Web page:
Luarca was once a whaling center. They are very proud of their fishing heritage.
I can’t say much about this walk except we didn’t get rained upon. It was along cornfields, highways, and through suburbs. However, the entrance to Luarca, a 13th century port city, more than made up for the less than inspiring walk.
The walk started out nice. This picture reminded me of the Blue Ridge Mountains.
We have been seeing these grain storage buildings along the Camino. Many are still used for their original purpose, others have been turned into garages, patios, and outdoor bars. In the second picture below, someone turned theirs into a little vacation/guesthouse.
If you’ve been following this blog then you know my day numbers are getting questionable. Honestly, when you are on the move and staying at a different place each day, you start losing track of, well . . . your mind. 🙂 So please bare with me. In two weeks we plan to be in Santiago. These last couple of days we walked a beautiful stretch through the woods, lots and lots of steep, steep hills, small streams to cross and the occasional view of the breathtaking coast.
We stayed in a most awesome private albergue last night, Casa Carmina. The owners had thought of everything that a peregrino might need, including a wonderful three course meal. They had a great coffee, a full bar, hot showers and clean sleeping quarters. It also gave us chance to socialize with other peregrinos we’ve met along the way. We had a delightful evening.
This morning we got up and continued our trek to Santiago–it’s getting closer but there are still many miles to walk.
I had no idea eucalyptus trees could get so big. Magnificent!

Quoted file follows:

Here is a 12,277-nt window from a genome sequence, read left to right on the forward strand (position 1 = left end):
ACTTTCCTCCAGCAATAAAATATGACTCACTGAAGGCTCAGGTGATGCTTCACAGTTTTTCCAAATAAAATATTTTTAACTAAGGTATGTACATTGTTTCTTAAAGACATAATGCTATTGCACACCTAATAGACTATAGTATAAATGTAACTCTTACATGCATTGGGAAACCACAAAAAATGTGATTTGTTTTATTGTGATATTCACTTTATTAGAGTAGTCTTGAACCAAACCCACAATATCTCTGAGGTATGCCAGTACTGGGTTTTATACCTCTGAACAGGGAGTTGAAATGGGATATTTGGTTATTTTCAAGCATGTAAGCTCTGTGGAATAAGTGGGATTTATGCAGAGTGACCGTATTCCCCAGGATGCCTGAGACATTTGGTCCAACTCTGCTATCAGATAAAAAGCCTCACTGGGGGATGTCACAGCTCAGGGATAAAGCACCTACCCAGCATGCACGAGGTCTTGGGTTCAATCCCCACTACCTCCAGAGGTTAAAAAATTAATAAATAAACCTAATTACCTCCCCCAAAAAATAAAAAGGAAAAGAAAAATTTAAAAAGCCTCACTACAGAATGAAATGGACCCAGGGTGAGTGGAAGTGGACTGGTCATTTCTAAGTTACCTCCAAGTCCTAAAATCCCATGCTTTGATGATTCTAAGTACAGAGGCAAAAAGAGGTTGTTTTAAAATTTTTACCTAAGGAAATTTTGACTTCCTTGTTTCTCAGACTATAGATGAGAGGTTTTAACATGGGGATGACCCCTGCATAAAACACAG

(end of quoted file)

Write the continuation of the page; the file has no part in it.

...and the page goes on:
The coast kept popping into view today:
Our walk through the woods this day was quiet and peaceful. When we popped out of the trees I was able to snap a few pictures before we arrived at our destination.
About two hours later we crossed that bridge by foot. Even though there was a pedestrian walkway, I couldn’t look down and my only thought was to get across and put it behind me.
A very pretty city. Many cities and towns in Spain have one, or several, pedestrian plazas where the locals gather day and night to eat, drink, and most importantly in their culture, socialize! I snapped a few photos one evening of a particularly impressive plaza and since it was Friday night, the city was quite alive.
I love that the plaza is a place for families to gather as well. While mom and dad are catching up with their friends, kids of all ages are playing across the plaza.
Drinks on the plaza:
Leaving Gijon and onto Avilés meant traveling through a very industrial section. We decided to take a taxi that brought us almost to a rural area once again. The walk was a pleasant one along a wooded mountain ridge, peaceful but much of what we saw was tall brush and vast fields. Gijón was a delightful and lively city and would love to come back for a longer stay.
Saying goodbye to industrial Gijón: